One manner of producing these saw-tooth voltage waves and applying them to the plates of the cathode ray tube is illustrated in Figure 1. Here a saw-tooth generator 45 is provided which is connected to the synchronizer 23. The synchronizer 23 is also arranged to produce a sequence of negative square pulses 39, which have the recurrence rate of the pulses [9, fed to the transmitter, but have a time duration arbitrarily chosen tocorrespond to a suitable range for the system. These negative square pulses 39 are fed to the saw-tooth generator 55 which produces, in a manner known-to the art, a saw-tooth voltage wave, somewhat as indicated at 55, which is ap- -'-plied to the power amplifier ll, where it is amplified and then delivered to the rotor 49 of the rotary condenser 48. This condenser is provided with the equivalent'of four stationary plates 53,
54,55 and 56 arranged in pairs with the plates of each pair diametrically opposite each other, so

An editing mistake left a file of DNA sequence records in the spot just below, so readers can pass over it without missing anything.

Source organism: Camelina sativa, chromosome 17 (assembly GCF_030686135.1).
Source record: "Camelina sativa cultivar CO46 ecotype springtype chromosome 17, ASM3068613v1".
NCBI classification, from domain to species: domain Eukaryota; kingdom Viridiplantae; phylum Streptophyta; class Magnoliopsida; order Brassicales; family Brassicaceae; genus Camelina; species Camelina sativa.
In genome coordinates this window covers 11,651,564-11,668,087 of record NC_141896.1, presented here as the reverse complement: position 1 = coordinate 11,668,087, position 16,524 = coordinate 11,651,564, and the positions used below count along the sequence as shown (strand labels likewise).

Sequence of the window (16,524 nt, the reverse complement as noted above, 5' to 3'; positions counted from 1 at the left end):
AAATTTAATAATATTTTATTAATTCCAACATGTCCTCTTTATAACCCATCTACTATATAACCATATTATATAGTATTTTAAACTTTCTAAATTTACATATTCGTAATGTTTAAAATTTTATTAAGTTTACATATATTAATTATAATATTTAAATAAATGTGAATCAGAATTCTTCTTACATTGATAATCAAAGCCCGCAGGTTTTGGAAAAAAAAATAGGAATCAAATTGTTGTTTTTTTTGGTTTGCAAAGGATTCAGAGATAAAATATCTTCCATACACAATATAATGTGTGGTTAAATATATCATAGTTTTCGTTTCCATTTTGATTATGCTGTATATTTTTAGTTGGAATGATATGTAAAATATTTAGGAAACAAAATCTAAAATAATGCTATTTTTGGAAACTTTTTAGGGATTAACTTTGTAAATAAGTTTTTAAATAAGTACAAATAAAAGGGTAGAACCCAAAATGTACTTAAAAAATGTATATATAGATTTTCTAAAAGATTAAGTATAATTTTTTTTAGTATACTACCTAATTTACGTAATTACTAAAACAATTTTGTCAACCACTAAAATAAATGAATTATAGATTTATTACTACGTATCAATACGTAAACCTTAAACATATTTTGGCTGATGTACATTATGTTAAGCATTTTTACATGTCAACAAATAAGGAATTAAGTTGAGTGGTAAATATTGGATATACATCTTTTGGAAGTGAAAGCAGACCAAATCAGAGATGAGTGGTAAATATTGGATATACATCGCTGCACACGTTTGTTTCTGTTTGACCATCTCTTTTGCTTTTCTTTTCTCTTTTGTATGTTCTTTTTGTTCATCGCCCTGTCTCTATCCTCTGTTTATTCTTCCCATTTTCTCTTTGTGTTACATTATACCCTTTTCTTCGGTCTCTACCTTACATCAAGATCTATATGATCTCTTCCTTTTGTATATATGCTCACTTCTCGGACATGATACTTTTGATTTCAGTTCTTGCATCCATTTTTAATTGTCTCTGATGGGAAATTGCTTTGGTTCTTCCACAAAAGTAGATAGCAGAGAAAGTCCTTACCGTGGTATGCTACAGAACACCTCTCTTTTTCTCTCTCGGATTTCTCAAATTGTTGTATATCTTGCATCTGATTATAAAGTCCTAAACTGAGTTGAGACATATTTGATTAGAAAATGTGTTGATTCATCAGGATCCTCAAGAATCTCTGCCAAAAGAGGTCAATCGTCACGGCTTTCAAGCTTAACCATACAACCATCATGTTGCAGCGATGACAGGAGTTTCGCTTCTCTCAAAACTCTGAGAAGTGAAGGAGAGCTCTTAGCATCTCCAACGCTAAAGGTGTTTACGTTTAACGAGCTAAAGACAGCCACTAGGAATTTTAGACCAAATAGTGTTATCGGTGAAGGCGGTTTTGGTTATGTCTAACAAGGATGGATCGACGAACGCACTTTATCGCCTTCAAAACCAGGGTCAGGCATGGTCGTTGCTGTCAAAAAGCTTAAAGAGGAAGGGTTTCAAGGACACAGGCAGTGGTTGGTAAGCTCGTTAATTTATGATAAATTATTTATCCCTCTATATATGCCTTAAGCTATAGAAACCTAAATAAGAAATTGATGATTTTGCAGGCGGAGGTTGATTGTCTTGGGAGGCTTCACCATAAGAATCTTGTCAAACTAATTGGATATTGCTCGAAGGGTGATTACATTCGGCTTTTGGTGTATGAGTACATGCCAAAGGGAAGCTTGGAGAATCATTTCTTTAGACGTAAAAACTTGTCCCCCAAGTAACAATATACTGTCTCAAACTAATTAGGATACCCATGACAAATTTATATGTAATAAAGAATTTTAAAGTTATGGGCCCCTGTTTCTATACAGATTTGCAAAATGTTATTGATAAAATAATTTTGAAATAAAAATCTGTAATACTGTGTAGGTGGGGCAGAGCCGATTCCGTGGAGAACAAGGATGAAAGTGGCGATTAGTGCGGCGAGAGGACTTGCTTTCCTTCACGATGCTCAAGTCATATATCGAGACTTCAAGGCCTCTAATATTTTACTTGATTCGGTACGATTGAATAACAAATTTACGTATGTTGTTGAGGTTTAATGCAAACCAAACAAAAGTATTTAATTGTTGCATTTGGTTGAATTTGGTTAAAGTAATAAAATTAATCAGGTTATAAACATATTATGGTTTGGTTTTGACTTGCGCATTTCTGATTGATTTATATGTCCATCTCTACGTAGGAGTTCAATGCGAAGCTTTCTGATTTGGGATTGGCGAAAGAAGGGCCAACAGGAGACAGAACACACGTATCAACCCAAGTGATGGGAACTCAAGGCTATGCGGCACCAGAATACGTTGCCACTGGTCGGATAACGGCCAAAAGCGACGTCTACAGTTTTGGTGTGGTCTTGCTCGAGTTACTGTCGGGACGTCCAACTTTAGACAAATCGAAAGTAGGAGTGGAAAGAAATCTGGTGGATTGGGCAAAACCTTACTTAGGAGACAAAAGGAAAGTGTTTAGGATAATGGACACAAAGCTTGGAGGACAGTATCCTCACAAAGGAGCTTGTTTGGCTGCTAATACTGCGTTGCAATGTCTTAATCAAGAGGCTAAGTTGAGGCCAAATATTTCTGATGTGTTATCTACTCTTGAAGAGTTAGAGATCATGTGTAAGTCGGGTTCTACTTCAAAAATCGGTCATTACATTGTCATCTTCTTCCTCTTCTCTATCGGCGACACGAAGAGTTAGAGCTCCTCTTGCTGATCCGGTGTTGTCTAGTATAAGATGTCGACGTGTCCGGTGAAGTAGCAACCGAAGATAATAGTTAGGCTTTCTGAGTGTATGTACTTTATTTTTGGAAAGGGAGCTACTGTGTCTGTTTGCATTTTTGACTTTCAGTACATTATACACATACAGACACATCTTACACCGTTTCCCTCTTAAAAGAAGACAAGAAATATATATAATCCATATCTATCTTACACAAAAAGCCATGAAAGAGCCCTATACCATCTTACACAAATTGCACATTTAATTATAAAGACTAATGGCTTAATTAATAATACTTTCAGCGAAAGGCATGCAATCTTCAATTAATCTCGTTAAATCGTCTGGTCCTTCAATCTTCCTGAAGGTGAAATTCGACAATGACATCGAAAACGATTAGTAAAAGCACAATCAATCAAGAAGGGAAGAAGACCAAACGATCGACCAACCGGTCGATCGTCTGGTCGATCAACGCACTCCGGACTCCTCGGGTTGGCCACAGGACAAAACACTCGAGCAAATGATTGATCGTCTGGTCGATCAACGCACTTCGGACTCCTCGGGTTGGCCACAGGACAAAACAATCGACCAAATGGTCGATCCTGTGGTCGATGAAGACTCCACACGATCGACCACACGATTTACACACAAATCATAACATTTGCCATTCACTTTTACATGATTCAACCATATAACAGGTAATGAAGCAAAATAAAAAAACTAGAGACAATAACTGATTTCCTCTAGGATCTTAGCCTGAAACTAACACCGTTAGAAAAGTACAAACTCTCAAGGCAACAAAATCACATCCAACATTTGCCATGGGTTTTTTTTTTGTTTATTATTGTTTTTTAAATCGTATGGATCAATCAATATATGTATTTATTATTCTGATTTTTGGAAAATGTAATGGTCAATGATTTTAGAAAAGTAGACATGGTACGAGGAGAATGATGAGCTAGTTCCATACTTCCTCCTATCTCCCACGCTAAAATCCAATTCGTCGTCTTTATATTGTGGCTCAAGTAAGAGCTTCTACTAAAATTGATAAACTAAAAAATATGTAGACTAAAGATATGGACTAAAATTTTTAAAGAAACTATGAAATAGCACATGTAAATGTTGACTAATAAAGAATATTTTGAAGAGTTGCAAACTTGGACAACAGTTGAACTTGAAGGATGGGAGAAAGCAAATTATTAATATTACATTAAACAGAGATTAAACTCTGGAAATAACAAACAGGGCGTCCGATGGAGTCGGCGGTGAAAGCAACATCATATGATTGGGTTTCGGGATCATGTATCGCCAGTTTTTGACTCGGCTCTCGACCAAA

*thatin elfect four condenser sections are formed.
The rotor 49 has the equivalent of two plates 56 and 5|, the former arranged to cooperate with the diametrically opposite plates 53 and 54 and the latter arranged to cooperate with the diametrically opposite plates 55 and 56.
The rotor 49 may be arranged in any desired manner to be rotated by the rotating mechanism I], which controls the scanning of the antenna l0. For purposes of illustration this rotational connection has been indicated by the dotted line 52, and it will be understood that this may be a direct mechanical connection or a connection by I-means of self-synchronous motors so as to cause the rotor to follow the movement of the antenna H] as the latter scans about the axis [3.